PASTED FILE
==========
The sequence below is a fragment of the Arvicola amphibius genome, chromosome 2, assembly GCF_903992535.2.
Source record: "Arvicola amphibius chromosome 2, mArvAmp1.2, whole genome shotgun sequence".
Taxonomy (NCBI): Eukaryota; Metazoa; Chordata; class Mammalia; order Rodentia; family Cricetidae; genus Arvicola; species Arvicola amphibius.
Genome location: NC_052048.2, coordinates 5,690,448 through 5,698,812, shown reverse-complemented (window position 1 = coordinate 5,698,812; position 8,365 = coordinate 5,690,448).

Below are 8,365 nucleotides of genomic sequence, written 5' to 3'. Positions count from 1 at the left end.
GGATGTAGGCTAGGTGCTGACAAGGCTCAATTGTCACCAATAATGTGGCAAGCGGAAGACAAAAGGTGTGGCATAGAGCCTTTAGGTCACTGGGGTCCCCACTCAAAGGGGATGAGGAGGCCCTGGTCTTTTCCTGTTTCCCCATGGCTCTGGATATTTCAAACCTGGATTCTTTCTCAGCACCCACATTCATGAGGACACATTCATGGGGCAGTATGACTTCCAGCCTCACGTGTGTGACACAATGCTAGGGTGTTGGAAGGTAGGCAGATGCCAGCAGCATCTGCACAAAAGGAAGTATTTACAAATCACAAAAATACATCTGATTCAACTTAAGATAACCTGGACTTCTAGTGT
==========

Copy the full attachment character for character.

The sequence below is a fragment of the Arvicola amphibius genome, chromosome 2, assembly GCF_903992535.2.
Source record: "Arvicola amphibius chromosome 2, mArvAmp1.2, whole genome shotgun sequence".
Taxonomy (NCBI): Eukaryota; Metazoa; Chordata; class Mammalia; order Rodentia; family Cricetidae; genus Arvicola; species Arvicola amphibius.
Genome location: NC_052048.2, coordinates 5,690,448 through 5,698,812, shown reverse-complemented (window position 1 = coordinate 5,698,812; position 8,365 = coordinate 5,690,448).

Below are 8,365 nucleotides of genomic sequence, written 5' to 3'. Positions count from 1 at the left end.
GGATGTAGGCTAGGTGCTGACAAGGCTCAATTGTCACCAATAATGTGGCAAGCGGAAGACAAAAGGTGTGGCATAGAGCCTTTAGGTCACTGGGGTCCCCACTCAAAGGGGATGAGGAGGCCCTGGTCTTTTCCTGTTTCCCCATGGCTCTGGATATTTCAAACCTGGATTCTTTCTCAGCACCCACATTCATGAGGACACATTCATGGGGCAGTATGACTTCCAGCCTCACGTGTGTGACACAATGCTAGGGTGTTGGAAGGTAGGCAGATGCCAGCAGCATCTGCACAAAAGGAAGTATTTACAAATCACAAAAATACATCTGATTCAACTTAAGATAACCTGGACTTCTAGTGT